Chicago Mayor Daley plans strict handgun law
Chicago mayor plans strict handgun law
With the city's ban on handguns certain to be overturned, Mayor Richard Daley on Thursday introduced what city officials say would be the strictest ordinance in the United States to regulate such weapons.
The measure, which draws from ordinances across the country, would ban gun shops in Chicago and prohibit gun owners from stepping outside their homes, even onto their porches or garages, with a handgun.
Daley announced his ordinance at a park on the city's South Side three days after the U.S. Supreme Court ruled that Americans have a right to own a gun for self-defense anywhere they live. The City Council is expected to vote on it Friday.
"As long as I'm mayor, we will never give up or give in to gun violence that continues to threaten every part of our nation, including Chicago," said the mayor, who was accompanied by activists, city officials, and parents whose teenage son was shot and killed on a city bus while shielding a friend.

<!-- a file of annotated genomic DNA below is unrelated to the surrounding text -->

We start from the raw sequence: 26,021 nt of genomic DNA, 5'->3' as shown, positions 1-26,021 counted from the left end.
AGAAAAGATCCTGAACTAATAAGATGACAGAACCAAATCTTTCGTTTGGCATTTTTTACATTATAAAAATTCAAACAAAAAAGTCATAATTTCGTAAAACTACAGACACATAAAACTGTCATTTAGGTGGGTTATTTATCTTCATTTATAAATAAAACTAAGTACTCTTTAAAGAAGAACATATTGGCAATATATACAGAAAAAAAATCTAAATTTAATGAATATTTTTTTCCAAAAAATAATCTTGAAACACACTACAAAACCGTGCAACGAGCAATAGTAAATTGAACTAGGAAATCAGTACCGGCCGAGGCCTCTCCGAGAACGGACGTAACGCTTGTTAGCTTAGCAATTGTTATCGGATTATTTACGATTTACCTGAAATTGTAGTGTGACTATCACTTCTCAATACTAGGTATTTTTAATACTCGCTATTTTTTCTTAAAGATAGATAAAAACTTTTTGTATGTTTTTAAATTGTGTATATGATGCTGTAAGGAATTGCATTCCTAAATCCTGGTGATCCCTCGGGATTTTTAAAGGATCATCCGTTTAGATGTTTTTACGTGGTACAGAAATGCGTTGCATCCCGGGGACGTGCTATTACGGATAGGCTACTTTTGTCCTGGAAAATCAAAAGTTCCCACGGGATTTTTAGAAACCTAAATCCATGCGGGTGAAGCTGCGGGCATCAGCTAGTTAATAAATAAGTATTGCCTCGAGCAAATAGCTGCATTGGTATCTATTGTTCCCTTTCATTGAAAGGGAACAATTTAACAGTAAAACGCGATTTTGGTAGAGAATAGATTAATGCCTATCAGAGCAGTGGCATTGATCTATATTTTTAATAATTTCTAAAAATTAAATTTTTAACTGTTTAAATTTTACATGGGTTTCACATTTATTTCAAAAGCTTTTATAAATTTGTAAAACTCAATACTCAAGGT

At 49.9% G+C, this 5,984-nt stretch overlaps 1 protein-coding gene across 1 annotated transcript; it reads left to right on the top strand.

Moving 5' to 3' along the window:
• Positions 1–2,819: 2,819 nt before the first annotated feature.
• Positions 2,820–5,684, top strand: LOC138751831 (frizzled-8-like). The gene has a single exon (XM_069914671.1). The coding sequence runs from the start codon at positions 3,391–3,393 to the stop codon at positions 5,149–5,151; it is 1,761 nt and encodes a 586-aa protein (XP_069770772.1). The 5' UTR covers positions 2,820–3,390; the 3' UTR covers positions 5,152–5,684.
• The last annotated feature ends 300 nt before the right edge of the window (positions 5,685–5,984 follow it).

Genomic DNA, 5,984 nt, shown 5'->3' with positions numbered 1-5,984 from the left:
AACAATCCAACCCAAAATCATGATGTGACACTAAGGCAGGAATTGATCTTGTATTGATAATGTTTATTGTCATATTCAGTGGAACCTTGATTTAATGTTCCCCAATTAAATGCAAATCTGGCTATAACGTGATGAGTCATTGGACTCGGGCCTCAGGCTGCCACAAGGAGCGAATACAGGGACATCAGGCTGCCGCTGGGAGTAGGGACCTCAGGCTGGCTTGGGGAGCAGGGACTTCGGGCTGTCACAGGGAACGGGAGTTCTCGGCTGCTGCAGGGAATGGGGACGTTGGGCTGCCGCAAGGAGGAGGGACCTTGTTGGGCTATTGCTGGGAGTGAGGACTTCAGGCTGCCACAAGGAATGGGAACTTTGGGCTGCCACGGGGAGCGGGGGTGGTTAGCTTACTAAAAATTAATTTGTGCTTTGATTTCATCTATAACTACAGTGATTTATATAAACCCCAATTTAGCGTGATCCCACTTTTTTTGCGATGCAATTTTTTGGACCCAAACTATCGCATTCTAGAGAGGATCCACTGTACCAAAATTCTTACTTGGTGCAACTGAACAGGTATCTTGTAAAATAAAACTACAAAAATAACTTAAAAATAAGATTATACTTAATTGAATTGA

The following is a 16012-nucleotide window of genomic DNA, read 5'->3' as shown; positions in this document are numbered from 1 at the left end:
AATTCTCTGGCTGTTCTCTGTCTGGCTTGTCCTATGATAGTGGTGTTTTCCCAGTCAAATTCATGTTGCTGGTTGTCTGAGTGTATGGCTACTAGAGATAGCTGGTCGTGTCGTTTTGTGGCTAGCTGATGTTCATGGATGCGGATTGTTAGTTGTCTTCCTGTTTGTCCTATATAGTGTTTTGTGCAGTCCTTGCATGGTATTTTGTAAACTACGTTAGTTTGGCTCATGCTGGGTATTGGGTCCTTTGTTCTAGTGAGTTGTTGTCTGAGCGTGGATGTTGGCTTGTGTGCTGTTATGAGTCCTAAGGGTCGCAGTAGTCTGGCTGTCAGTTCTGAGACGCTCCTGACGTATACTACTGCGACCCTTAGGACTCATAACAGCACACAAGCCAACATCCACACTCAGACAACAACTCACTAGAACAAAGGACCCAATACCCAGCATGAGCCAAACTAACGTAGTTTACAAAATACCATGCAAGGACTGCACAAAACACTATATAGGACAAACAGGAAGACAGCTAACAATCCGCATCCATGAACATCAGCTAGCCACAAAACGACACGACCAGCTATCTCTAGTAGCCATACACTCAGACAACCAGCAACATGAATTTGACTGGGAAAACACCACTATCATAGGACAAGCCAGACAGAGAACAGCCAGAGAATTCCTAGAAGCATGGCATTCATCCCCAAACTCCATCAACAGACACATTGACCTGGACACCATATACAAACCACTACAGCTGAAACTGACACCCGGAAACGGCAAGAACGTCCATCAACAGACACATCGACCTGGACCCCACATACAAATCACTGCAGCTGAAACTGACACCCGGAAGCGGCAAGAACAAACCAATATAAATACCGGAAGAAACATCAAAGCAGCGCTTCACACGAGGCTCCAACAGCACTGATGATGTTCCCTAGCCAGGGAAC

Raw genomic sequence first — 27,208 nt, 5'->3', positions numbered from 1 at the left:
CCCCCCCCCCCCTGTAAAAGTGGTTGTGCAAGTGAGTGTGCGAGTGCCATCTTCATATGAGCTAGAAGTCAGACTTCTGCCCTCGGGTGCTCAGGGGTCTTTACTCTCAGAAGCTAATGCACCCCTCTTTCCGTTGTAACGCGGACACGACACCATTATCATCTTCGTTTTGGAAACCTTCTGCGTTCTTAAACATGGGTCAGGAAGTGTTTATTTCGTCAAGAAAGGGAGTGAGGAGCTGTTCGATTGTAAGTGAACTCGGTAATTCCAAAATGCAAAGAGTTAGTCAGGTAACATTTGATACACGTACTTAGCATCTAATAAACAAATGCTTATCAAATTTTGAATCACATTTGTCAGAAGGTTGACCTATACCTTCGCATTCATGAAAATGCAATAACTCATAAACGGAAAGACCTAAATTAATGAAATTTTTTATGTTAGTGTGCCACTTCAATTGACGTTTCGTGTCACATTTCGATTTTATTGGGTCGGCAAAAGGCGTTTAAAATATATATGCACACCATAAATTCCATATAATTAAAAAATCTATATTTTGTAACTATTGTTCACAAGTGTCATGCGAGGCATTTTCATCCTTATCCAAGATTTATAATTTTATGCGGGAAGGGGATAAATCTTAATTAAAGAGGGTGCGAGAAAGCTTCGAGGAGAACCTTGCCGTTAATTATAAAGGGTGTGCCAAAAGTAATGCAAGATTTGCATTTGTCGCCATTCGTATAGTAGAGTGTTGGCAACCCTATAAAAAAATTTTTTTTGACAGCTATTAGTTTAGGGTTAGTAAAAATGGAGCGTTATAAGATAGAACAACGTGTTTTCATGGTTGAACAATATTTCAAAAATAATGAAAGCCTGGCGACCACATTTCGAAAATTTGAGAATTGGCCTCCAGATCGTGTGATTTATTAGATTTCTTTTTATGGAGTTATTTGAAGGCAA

-- Associated Press
Blagojeviches faced $200,000 debt
Rod and Patti Blagojevich were awash in more than $200,000 in consumer debt when the former Illinois governor was arrested, after a lavish, six-year shopping spree on custom-tailored suits and other luxury clothing, a federal agent testified Thursday.
Blagojevich and his wife spent more than $400,000 on clothes, mainly for themselves and not their children, from 2002 through December 2008, when he was arrested, Internal Revenue Service agent Shari Schindler told Blagojevich's federal corruption trial.
"Sometimes they used credit cards to pay for other credit cards," Schindler said.
Prosecutors are suggesting that the mound of debt facing the impeached Illinois governor and his wife could explain his alleged plan to get a Cabinet post or high-paying labor union or foundation job in exchange for filling the U.S. Senate seat Barack Obama was leaving to become president.